The Red-Bellied Woodpecker is a zebra backed woodpecker with a red cap, and a white rump. Red covers the crown and nape in the male. Its habitat is woodlands, groves, orchards, and in towns. It has a range of the eastern half of the United States up from central Texas to upper Wisconsin. Their diet is mostly insects. It was a surprise to see the Woodpecker at the feeder with Black Capped Chickadees and House Finches.
December 12, 2011
April 16, 2011
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The Downy Woodpeckers are checkered and spotted with black and white, and a white back, breast and undersides. The male has a small red patch on the back of the head. The Hairy Woodpecker is larger in size than the Downy. The Hairy and Downy Woodpeckers are the only Woodpeckers with a white back. It has a range from Alaska and Canada to South United States. It has a habitat of forests, woodlots, willows, river groves, orchards, and shade trees. It feeds mostly on insects, and seeds and suet at bird feeders.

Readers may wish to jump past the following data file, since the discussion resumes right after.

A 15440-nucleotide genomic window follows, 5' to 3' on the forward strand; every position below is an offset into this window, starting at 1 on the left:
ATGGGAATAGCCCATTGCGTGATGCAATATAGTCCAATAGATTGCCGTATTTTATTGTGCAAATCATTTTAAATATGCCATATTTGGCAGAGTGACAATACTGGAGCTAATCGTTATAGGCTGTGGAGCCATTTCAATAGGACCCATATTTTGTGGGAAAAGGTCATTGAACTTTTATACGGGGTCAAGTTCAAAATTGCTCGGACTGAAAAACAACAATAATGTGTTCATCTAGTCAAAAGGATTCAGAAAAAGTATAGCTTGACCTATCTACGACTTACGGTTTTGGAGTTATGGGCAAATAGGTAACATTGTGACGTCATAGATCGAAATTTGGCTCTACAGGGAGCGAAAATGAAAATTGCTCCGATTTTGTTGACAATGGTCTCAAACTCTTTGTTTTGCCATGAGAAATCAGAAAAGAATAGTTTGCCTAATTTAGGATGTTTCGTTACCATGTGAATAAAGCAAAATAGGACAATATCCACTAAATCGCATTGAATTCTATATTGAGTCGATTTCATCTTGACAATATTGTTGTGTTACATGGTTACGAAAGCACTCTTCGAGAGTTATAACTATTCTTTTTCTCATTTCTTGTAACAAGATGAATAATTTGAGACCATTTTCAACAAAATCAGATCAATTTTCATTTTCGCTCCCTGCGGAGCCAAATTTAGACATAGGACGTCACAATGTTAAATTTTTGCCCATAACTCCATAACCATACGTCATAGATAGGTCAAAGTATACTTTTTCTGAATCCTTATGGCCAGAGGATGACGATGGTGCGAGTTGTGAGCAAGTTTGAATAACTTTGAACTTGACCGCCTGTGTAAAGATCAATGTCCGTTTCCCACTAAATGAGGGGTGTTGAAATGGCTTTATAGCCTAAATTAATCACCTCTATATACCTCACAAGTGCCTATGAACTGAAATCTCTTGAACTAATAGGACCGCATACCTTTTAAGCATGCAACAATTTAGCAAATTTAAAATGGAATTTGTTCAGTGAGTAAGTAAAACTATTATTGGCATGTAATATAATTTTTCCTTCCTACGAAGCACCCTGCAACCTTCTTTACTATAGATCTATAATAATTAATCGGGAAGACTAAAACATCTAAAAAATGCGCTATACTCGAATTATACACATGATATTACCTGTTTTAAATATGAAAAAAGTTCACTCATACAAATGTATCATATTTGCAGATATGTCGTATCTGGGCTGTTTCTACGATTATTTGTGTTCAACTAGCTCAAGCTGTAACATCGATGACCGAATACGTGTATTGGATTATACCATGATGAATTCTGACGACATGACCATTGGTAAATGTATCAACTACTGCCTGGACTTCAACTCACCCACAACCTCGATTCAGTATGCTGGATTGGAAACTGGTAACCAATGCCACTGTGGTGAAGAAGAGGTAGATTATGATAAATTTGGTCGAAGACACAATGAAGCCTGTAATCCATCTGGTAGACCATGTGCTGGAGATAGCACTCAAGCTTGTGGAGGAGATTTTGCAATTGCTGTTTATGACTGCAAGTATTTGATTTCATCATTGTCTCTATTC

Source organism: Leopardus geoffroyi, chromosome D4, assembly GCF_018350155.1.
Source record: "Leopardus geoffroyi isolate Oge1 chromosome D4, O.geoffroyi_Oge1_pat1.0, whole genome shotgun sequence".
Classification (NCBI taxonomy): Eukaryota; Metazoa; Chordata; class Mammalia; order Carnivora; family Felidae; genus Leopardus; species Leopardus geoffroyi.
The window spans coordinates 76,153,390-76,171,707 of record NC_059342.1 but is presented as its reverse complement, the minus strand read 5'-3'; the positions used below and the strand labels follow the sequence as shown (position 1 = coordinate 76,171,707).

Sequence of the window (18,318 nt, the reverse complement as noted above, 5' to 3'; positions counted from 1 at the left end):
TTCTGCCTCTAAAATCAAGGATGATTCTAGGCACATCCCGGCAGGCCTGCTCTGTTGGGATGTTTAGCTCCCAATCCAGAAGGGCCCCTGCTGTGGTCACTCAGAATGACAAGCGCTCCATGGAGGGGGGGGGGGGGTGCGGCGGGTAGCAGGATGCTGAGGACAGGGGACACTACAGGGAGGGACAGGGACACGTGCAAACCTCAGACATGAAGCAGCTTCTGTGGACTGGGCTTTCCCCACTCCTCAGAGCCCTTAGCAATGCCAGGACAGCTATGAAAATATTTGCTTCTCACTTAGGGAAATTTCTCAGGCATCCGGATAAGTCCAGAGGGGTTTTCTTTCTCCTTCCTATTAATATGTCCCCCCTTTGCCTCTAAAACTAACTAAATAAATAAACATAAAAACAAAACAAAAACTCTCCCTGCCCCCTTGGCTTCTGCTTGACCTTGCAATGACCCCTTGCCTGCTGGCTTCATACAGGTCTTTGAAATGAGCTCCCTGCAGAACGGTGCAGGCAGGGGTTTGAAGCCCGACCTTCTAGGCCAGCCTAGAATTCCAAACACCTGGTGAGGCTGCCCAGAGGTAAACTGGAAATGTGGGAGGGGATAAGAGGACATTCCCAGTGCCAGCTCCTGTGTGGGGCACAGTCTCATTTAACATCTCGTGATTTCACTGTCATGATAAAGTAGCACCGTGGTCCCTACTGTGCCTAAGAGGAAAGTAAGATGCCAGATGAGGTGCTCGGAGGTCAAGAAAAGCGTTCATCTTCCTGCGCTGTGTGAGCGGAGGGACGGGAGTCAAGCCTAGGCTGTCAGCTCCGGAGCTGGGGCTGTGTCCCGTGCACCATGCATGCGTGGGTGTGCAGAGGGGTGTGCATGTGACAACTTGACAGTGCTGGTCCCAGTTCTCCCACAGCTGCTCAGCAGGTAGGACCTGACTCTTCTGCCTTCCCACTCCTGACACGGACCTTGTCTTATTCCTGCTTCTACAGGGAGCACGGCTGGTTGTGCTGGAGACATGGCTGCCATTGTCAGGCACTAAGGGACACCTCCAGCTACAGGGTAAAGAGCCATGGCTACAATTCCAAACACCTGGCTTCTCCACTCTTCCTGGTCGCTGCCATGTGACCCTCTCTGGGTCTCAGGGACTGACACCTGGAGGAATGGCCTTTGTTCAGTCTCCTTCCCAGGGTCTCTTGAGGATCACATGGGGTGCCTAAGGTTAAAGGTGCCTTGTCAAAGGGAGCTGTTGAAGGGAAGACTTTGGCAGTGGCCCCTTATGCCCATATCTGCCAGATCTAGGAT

This is the smallest of the woodpeckers in North America. It is common and widespread, however avoids the arid southwest states. It is familiar to urban areas and parks and feeds on weed stalks, bird feeders, and large trees.
November 27, 2010
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Doves and Pigeons come from the same family, however there are many species of both and they come in a wide variety of colors and types (confusing?). The White Pigeon may be found all over the world.
July 17, 2010
I only see the Common Flicker in the Spring or Fall when they migrate, so have to be ready to photograph when first seen. They breed in Canada and Winter in Western Southern States and Mexico. Not easy to photograph. They are noted by red crescent on the nape, black patch on the neck, and with zebra-backed wings. The male has a black mustache. They like to eat ants from the cracks in the bricked pati0, as seen.
The Common Flicker is the most searched for bird on this bird website. It has been viewed each week, since it was added in July 2010.
July 13, 2010
I heard this loud chopping sound in some pine woods. On closer observation I saw this red head oscillating back and forth making a large hole. It was about 50 ft up in the tree, and was shaded, and paid no attention to me as I tried to get a photo. It then went from tree to tree hammering away. Later in the day I heard it again and found it at near ground level. The lighting was slightly better, so I tried to get a photo as soon as I could. I kept moving in closer until I was about 20 ft away with the Woodpecker hammering away and oblivious to me. The head was bobbing so fast, and the noise so loud, that it was still hard to get a good photo.